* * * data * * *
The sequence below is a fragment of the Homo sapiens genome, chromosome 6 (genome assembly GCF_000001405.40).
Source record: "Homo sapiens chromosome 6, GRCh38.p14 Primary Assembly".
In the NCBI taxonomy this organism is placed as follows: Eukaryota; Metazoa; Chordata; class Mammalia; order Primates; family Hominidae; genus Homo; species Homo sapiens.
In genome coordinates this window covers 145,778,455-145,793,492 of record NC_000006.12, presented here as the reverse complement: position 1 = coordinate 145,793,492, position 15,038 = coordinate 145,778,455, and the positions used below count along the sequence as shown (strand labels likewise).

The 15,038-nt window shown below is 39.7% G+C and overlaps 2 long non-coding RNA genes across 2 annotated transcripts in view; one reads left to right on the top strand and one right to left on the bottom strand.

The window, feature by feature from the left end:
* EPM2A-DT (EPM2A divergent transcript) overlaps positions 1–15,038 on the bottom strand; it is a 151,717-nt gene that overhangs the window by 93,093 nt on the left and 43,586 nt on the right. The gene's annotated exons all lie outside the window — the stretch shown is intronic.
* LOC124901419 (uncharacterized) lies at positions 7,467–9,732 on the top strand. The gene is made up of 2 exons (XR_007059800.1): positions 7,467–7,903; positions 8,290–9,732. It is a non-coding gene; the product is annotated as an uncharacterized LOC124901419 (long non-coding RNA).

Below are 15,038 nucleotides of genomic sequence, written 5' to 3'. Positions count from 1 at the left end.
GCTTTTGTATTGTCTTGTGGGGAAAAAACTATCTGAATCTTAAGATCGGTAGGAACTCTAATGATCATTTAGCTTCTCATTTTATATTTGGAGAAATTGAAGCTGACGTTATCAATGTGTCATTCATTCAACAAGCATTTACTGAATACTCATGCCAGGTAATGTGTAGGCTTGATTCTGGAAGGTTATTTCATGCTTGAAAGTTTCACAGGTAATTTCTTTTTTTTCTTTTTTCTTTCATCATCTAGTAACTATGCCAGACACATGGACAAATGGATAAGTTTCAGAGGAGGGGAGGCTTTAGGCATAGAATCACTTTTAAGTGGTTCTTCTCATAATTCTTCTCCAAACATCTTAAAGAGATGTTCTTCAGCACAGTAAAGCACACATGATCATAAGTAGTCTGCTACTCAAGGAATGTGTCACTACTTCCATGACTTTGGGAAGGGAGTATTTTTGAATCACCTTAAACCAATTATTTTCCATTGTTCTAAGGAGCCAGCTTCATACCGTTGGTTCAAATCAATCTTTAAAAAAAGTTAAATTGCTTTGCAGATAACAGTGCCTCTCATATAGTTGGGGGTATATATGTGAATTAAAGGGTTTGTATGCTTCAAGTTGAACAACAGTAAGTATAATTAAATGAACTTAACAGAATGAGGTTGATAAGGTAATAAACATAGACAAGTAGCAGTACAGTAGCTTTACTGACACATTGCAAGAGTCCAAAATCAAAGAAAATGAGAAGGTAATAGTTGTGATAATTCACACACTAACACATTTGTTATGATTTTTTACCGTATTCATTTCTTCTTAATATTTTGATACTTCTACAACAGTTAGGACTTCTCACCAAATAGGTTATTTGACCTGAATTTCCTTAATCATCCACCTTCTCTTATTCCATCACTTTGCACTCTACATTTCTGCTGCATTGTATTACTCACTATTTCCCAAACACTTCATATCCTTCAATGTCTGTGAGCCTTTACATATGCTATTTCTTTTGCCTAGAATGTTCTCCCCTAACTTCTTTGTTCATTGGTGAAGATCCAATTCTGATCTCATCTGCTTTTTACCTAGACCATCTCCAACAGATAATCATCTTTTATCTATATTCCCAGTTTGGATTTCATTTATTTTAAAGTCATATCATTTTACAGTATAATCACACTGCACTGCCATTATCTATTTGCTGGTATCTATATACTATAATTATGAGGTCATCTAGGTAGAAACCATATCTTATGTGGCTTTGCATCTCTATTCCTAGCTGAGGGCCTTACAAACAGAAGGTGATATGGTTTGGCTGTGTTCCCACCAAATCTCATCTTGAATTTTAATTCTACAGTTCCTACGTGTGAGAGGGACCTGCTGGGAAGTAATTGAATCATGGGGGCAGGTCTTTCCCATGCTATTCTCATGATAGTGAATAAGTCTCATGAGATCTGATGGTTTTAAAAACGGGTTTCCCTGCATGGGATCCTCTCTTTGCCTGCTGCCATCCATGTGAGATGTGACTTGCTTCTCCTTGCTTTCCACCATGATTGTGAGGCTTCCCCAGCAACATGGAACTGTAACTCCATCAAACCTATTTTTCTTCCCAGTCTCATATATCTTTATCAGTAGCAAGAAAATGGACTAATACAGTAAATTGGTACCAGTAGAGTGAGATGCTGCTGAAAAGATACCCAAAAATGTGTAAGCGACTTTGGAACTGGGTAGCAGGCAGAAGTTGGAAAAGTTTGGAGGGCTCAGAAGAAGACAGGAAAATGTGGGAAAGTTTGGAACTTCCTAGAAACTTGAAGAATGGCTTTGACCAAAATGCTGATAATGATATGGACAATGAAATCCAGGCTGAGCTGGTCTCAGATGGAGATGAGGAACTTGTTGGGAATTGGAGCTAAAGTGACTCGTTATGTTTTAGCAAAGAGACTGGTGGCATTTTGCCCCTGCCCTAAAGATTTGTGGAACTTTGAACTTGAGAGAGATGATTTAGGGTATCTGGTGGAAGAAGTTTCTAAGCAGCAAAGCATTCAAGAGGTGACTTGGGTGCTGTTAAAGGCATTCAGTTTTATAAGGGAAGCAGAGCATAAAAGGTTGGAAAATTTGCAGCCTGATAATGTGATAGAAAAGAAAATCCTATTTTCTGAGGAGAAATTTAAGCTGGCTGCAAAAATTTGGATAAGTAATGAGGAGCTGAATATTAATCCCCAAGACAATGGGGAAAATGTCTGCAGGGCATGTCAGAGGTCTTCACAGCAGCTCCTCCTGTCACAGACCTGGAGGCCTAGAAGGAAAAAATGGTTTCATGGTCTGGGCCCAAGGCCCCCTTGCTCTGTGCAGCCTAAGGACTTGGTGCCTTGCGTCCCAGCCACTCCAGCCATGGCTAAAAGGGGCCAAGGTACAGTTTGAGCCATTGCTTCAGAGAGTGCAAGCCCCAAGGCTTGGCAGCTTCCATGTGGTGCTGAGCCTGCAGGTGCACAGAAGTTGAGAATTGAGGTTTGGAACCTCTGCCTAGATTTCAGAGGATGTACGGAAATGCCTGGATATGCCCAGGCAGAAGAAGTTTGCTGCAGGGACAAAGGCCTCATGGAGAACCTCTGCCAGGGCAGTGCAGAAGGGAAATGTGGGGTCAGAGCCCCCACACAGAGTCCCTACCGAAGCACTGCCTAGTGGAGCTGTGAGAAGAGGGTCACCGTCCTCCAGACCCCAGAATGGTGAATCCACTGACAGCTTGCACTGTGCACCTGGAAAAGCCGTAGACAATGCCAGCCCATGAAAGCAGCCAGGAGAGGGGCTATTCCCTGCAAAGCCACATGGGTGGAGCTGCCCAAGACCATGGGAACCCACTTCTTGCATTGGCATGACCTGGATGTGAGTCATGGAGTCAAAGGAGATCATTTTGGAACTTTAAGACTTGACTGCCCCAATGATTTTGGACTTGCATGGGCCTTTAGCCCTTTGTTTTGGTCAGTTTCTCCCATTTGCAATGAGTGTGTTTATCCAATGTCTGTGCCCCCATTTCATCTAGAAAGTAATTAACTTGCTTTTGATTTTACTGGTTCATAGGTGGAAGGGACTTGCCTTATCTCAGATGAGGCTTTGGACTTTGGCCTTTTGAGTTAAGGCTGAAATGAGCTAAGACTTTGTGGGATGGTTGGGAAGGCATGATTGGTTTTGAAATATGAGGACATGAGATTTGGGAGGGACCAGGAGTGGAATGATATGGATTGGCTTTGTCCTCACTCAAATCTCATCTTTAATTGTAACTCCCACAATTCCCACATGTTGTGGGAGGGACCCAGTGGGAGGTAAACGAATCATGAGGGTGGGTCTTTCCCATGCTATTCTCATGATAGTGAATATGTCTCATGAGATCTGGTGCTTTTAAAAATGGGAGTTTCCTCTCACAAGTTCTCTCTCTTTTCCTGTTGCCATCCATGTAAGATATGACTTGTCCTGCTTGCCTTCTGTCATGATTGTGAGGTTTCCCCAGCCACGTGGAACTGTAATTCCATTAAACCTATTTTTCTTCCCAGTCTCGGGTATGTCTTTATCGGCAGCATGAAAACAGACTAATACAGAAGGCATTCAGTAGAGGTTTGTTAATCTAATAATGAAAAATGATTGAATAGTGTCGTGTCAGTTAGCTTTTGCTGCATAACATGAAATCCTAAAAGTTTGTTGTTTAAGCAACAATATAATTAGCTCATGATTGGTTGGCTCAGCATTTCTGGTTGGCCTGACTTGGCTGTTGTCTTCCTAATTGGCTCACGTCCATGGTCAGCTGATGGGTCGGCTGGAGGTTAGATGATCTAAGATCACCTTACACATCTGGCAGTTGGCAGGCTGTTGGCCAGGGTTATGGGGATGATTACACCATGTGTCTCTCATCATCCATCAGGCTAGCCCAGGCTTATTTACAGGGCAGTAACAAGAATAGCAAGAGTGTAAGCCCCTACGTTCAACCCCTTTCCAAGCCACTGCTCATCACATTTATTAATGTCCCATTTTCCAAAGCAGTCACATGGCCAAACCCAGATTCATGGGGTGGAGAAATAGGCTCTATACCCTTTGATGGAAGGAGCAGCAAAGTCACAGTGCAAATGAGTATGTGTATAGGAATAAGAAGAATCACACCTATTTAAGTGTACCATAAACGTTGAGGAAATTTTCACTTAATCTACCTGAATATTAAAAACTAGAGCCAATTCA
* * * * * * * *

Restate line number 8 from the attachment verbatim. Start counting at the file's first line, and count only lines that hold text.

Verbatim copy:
* LOC124901419 (uncharacterized) lies at positions 7,467–9,732 on the top strand. The gene is made up of 2 exons (XR_007059800.1): positions 7,467–7,903; positions 8,290–9,732. It is a non-coding gene; the product is annotated as an uncharacterized LOC124901419 (long non-coding RNA).